The foundations of Hitler's bunker were uncovered during the building frenzy in Berlin that followed the reunification of Germany. An anguished debate ensued about what to do with the site, for in Germany both memory and amnesia are dangerous, each with its moral hazards. To mark the bunker's site might turn it into a place of pilgrimage for neo-Nazis, resurgent in the East; not to mark it might be regarded as an attempt to deny the past. In the end, anonymous burial was deemed the better, which is to say the safer, option.
Nowhere in the world (except, perhaps, in Israel or Russia) does history weigh as heavily, as palpably, upon ordinary people as in Germany. Sixty years after the end of the Second World War, the disaster of Nazism is still unmistakably and inescapably inscribed upon almost every town and cityscape, in whichever direction you look. The urban environment of Germany, whose towns and cities were once among the most beautiful in the world, second only to Italy's, is now a wasteland of functional yet discordant modern architecture, soulless and incapable of inspiring anything but a vague existential unease, with a sense of impermanence and unreality that mere prosperity can do nothing to dispel. Well-stocked shops do not supply meaning or purpose. Beauty, at least in its man-made form, has left the land for good; and such remnants of past glories as remain serve only as a constant, nagging reminder of what has been lost, destroyed, utterly and irretrievably smashed up.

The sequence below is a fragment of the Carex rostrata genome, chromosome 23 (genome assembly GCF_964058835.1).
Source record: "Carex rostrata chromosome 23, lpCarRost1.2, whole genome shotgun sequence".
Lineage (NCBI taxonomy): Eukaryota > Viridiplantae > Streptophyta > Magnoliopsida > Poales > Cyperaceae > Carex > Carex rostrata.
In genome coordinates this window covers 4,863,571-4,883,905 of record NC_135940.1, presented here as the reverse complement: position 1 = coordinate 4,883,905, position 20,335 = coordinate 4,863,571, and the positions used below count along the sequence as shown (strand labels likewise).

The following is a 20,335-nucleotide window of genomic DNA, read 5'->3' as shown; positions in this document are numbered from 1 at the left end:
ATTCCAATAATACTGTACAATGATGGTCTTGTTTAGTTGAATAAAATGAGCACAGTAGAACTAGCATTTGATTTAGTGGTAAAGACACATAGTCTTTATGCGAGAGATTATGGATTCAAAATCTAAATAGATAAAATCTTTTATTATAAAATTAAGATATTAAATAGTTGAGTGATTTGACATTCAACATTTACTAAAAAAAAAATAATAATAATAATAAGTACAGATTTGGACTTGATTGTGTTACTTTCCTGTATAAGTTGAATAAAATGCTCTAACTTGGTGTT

Nor are the comforts of victimhood available to the Germans as they survey the devastation of their homeland. Walking with the widow of a banker through the one small square in Frankfurt that has been restored to its medieval splendor, I remarked how beautiful a city Frankfurt must once have been, and how terrible it was that such beauty should have been lost forever.
"We started it," she said. "We got what we deserved."
Read the entire article on the City Journal website (new window will open).